The highest-value class under the Federal Order pricing scheme is the shrinking piece of an expanding commodity-dairy-production-for-export pie.

Meanwhile, the past decade has been one of FDA non-enforcement of milk’s standard of identity, allowing plant-based alternatives to take hold and proliferate.

One can argue that the National Dairy Council — whether simply following USDA’s lead or by working alongside USDA to lead — has played right into the hands of GENYOUth ‘friend’ PepsiCo / Quaker.

Remember, Quaker was a company that DMI specifically partnered with a few years back, but the milk part of the Quaker Oatmeal promotion never really materialized, just like we don’t see the milk part promoted in any of the NFL’s Fuel Up to Play 60 spots. But the NFL is joined at the hip to PepsiCo with side-by-side logos during televised games.

Now, just six weeks after receiving the 2018 Vanguard award from GENYOUth, PepsiCo is launching its own Quaker Oat beverage.

In fact, PepsiCo CEO Albert Carey had the audacity to do a brief sales-pitch for what he called “our new oat milk” in his remarks after NFL commissioner Goodell handed him the highest GENYOUth award on behalf of the NFL and the National Dairy Council.

We’ll dig into that in future parts of this investigative series.

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FARMSHINE Editor: ‘You should know what’s going on behind your back.’

16998665_1877802419128042_6866585577837346794_nBy DIETER KRIEG

This editorial by Farmshine editor and publisher Dieter Krieg, appeared in the January 4, 2019 edition of Farmshine and is republished here with permission.

The fact that most of you have never heard of GENYOUth is reason to suspect that its goals are dubious and very likely not in your interest. The non-profit was founded in 2010 by the National Dairy Council (NDC) and the National Football League (NFL). So, in the nine years since GENYOUth came to be, have you heard of it?

We discovered it in late 2017 … and not in a good way. On the contrary, we were appalled! All the more so because we had never heard of it. And surely the “dairy folks” at NDC, and its sister organizations, including ADA, UDIA, NDB and DMI would have had contact information for Farmshine. Indeed they did and do, regularly sending us “silly” stuff which is almost an insult to dairy farmers. Need an example? Turn to page 22, and see what DMI considers worthy of good news for you dairy producers.

In 2016, GENYOUth held its first “gala”… meaning they held their first very fancy gathering at one of the fanciest places this side of Paris. Internally, they patted themselves on their collective backs, but outside of their boardrooms and ballrooms, not a word. Were they — and are they — trying to keep their agenda out of your sight? Or, were you at the Waldorf-Astoria Hotel in December, 2016, for the inaugural high-class gathering of GENYOUth.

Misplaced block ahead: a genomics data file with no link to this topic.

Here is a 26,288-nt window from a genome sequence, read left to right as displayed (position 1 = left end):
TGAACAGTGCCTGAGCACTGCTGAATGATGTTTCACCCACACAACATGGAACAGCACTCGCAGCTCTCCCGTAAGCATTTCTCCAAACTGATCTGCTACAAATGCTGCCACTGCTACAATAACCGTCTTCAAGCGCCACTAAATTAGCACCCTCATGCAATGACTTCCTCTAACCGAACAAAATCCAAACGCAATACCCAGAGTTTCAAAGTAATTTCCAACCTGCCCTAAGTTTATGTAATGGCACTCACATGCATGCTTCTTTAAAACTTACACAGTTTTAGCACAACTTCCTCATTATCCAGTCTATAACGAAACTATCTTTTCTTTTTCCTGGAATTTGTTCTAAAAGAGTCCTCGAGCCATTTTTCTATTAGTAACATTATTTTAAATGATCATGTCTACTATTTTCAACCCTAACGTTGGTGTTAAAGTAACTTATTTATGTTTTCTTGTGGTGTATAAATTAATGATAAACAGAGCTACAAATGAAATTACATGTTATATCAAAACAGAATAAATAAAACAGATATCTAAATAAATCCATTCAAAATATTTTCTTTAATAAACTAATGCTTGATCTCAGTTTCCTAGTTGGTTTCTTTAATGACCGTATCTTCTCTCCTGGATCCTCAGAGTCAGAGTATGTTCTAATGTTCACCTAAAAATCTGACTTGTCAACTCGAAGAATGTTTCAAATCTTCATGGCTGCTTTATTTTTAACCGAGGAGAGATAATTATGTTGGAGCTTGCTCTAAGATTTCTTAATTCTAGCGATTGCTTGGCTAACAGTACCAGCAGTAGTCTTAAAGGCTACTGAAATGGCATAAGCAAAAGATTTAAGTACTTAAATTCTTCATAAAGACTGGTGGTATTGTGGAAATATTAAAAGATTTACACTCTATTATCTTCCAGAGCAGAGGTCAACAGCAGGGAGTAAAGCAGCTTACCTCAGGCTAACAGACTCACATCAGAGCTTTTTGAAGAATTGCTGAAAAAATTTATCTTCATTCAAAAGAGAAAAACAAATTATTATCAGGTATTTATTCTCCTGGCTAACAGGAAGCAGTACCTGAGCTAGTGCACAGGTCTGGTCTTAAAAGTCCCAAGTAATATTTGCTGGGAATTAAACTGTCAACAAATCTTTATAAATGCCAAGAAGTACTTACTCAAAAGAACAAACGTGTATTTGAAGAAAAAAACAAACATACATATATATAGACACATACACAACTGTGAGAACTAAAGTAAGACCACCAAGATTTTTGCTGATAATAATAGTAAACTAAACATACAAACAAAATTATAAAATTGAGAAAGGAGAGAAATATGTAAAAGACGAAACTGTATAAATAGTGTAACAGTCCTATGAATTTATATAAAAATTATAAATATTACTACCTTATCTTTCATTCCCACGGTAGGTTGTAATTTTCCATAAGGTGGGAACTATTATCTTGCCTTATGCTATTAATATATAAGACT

Don’t feel bad if you weren’t invited. Only a very select few dairy farmers (like maybe just one) gets to attend.

We suspect that dairy farmers are kept away and in the dark about it all because if they knew the truth … if they saw and heard what’s going on … there’d be a revolt. And that’s exactly what we need!

It wasn’t until December of 2017 that we were tipped off about the GENYOUth gala that had been held that month.

Once again, it was held in New York City, this time aboard the aircraft carrier, Intrepid — about as exotic a venue as you can find in the Big Apple. We’re sure it was nice, as well as shameful. We looked into it and concluded in short order that GENYOUth does not have the interests of America’s dairy farmers in mind. Not in the least. Not at all.

If our exposure of the 2017 GENYOUth gala accomplished anything at all, it’s this: We actually received a news release of the event this past year (2018). In typical DMI-NDC-ADAUDIA-NDB-USDEC fashion, the news release is full of praise for itself. It appears completely unedited on page 18, if you’d like to read it.

By the way, not mentioned in the GENYOUth report is where and when it was held. For the record, it took place on November 27th at the Ziegfeld Ballroom on 54th Street in
Manhattan. It bills itself as “New York City’s premier special events venue.” There’s really nothing wrong with that in itself.

What’s disturbing is that these galas feature some very heavy hitters with very deep pockets and they’re all united to promote, push and publicize skim and low-fat milk.

Their absolute mission is to change the culture of milk consumption. Down with whole milk; raise a glass of skim instead.

If you’re okay with that, then fine. If not, then it’s time for you to raise your voice.

Again, if you haven’t already read the GENYOUth article on page 18, please take the time to do so. You should know what’s going on behind your back. And don’t be surprised if you come away feeling like you’ve been stabbed in the back.

Shame on DMI, NDC, ADA, UDIA, NDB, USDEC for betraying the mission dairy farmers entrusted you with!